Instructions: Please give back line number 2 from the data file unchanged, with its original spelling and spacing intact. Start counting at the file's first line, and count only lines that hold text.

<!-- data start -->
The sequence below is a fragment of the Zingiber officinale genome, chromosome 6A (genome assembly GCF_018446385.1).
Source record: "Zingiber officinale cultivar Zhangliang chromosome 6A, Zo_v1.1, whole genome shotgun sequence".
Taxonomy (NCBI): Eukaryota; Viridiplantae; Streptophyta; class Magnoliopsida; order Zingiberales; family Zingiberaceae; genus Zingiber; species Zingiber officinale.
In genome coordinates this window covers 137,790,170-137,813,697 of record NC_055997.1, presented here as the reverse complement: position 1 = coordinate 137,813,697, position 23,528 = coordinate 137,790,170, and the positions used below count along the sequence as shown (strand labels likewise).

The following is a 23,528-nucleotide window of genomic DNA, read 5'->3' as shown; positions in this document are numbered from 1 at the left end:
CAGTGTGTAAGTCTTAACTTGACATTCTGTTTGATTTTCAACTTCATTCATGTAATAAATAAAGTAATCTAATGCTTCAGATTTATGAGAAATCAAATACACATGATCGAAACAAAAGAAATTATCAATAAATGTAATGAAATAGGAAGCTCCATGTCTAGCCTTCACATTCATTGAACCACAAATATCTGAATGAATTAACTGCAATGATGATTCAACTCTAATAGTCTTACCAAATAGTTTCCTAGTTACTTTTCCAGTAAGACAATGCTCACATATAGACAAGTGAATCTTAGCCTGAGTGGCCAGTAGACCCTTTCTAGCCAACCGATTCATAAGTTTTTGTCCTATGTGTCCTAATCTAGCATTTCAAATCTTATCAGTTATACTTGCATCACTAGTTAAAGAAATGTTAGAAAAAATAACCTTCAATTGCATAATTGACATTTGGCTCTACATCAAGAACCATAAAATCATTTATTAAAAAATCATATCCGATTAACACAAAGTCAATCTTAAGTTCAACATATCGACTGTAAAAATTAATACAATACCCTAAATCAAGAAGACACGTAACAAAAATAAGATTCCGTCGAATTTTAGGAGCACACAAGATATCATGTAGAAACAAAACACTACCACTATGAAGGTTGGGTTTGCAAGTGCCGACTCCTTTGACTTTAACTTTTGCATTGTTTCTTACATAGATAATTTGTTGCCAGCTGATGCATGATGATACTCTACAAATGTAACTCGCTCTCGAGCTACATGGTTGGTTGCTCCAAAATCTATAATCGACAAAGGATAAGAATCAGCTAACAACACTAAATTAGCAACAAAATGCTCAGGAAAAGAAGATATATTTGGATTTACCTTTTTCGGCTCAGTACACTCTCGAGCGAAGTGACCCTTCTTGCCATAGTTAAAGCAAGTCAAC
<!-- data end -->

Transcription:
Source record: "Zingiber officinale cultivar Zhangliang chromosome 6A, Zo_v1.1, whole genome shotgun sequence".